Kim Foxx speaks during a conversation at PLCCA in Maywood. From left to right: The Maywood Mayor Nathaniel George Booker, Broadview Mayor Katrina Thompson, Bellwood Mayor Andre Harvey and PLCCA founder and Chairman Bishop Claude Porter. | Shanel Romain

Cook County State’s Attorney Kim Foxx visited Maywood to set the record straight about the role and responsibilities of her office, which she said are widely misunderstood, and to explain her position on charged issues like cash bail reform, which goes into effect on Jan. 1.

“People have had conversations about our justice system and some people are knowingly wrong, and some people just don’t know,” Foxx said during a community conversation held Dec. 13 at PLCCA, 411 Madison St. in Maywood.

“If you watch the news, you will see an incident has happened and usually they end with saying, ‘No arrests have yet been made,’” Foxx said. “People seem to believe that every time an incident occurs, there’s an arrest, and it then comes to our office.”

Foxx said her office does not investigate crimes once they occur; instead, they only get involved once police officers make an arrest on a felony charge. A felony is a crime for which someone can be sentenced to more than a year in prison.

The State’s Attorney’s office then must review if there’s enough evidence to charge someone with a felony crime. The State’s Attorney’s Felony Review Unit is responsible for reviewing and initiating felony cases. Law enforcement can only directly file felony narcotics cases, Foxx said.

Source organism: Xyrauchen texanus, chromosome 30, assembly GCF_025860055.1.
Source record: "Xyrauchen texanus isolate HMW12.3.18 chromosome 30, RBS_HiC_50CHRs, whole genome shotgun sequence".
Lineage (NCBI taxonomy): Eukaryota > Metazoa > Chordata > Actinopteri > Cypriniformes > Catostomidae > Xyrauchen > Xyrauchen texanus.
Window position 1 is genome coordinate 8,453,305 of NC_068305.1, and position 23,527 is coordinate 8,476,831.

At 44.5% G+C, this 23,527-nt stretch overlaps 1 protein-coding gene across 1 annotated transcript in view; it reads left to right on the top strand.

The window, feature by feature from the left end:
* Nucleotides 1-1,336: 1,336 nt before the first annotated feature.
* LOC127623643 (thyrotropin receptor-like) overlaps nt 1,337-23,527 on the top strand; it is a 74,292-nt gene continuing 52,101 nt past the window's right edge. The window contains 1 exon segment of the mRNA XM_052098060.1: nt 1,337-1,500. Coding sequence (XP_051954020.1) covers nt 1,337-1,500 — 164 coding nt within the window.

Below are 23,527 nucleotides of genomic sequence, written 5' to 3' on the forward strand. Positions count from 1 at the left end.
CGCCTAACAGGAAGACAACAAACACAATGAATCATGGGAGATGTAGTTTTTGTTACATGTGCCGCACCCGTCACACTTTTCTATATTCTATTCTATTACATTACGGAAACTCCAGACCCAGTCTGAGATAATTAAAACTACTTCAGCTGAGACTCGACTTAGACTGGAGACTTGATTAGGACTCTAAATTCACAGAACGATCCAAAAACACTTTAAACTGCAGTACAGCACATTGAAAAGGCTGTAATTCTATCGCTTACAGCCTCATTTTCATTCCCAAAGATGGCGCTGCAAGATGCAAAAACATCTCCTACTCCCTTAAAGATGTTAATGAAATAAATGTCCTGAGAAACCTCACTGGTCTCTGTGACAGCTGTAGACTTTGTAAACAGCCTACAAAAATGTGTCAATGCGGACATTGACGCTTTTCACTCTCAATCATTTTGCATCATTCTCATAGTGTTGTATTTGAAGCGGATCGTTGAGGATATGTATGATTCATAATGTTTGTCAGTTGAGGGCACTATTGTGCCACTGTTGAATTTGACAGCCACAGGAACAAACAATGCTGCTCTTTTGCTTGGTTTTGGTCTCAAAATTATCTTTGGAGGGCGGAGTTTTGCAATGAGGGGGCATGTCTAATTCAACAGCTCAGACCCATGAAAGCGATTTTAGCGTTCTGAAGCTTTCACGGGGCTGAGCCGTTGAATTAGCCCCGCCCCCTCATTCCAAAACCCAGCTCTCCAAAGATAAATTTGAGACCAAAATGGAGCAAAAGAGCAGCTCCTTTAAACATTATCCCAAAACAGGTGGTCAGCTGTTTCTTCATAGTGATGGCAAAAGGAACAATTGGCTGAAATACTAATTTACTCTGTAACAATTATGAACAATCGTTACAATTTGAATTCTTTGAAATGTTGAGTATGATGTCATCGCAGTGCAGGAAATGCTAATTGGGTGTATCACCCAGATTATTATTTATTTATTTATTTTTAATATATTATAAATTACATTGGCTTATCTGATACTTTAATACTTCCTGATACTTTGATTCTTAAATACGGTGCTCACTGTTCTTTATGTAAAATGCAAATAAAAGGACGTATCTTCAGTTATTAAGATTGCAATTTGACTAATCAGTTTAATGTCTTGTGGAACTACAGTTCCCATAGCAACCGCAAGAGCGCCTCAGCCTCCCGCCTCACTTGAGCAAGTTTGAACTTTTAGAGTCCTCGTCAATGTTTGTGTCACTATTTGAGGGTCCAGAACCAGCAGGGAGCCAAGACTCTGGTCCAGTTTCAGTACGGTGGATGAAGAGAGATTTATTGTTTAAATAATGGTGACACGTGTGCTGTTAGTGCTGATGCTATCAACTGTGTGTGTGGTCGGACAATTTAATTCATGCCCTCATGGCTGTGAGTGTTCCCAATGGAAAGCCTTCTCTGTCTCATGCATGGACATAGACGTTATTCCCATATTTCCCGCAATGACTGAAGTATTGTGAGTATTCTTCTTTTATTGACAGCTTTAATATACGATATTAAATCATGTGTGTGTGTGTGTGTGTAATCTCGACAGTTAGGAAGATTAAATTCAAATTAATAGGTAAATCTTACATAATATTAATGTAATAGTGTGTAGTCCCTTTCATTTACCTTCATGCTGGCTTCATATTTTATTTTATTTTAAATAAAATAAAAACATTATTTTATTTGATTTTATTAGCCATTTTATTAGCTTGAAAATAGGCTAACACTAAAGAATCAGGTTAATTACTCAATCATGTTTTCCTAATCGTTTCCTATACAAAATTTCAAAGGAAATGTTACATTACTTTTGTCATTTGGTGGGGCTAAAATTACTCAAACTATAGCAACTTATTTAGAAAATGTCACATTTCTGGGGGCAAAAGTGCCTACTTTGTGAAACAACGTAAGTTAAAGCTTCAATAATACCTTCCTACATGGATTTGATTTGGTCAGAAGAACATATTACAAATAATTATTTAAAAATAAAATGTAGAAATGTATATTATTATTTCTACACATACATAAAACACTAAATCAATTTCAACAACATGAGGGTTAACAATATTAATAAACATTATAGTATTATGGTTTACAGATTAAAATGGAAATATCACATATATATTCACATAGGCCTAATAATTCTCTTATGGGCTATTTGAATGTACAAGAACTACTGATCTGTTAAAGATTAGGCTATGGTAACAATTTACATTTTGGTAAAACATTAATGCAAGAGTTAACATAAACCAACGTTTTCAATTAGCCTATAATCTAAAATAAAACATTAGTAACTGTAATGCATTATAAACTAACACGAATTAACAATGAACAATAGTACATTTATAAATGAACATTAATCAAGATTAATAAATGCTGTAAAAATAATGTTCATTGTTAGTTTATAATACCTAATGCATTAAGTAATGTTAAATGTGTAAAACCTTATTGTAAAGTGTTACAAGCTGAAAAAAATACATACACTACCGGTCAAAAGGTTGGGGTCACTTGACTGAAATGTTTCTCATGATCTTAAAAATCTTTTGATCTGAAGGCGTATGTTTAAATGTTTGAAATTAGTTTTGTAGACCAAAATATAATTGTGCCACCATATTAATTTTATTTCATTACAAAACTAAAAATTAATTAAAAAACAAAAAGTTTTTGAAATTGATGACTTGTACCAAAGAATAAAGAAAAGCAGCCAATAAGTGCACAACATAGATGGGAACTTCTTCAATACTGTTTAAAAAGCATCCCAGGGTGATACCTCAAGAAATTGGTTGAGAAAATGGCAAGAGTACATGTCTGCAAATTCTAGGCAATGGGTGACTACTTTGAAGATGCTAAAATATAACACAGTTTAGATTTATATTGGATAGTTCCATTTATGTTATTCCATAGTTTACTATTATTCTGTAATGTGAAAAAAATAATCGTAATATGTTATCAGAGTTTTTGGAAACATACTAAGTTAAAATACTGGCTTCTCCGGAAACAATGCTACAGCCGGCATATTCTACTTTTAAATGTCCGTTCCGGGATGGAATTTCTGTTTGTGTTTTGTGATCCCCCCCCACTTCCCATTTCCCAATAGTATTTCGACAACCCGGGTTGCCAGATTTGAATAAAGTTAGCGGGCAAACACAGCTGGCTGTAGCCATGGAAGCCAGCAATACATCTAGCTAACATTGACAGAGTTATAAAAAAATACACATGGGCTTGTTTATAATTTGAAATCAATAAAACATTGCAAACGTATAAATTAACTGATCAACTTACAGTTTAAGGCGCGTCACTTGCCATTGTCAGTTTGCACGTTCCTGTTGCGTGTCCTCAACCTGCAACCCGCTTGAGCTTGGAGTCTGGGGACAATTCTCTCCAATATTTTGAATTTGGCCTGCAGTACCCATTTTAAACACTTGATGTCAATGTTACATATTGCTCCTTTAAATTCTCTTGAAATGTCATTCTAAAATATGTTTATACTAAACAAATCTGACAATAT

Foxx said the work involved in turning a felony arrest into a felony case that ultimately results in charges and sentencing is not as easy as it may seem on TV crime shows like “Law and Order.”

“That is not how it goes,” she said. “It is not as easy as one might think … Our job in the Felony Review Unit is to look at evidence brought to us and make a determination whether we have enough evidence to substantiate bringing charges where we believe we’d get a likelihood of conviction — not a guarantee of conviction because there is no guarantee of conviction — but can we meet our burden?”

Still, Foxx said, contrary to speculation about her office being lax on crime and criminals, the overwhelming majority of felony arrests are approved by the Felony Review Unit.

According to the State’s Attorney’s Felony Dashboard, of the 7,787 cases presented to the Felony Review Unit for initiation in 2022, 5,349 were approved, 857 were rejected and 633 were continued for investigation.

“When we reject a case, it is not because of some theory we have that we want people to go out and harm folks,” Foxx said. “We want to charge cases where they’re appropriate and for the most part, we do.”

Foxx also cleared up misconceptions about her office’s authority in detaining suspects. She said judges have that authority, not the State’s Attorney’s office.

“A judge makes a determination as to whether or not someone is held in custody or not,” she said. “Now listen here. Do you know how many times I have heard, ‘Kim Foxx has let people out of jail’? I don’t have the power to let anyone out of jail. That is not a determination that the State’s Attorney’s office makes.”

Effective Jan. 1, Illinois will be the first state in the nation to completely eliminate cash bail. Foxx said she supports the measure.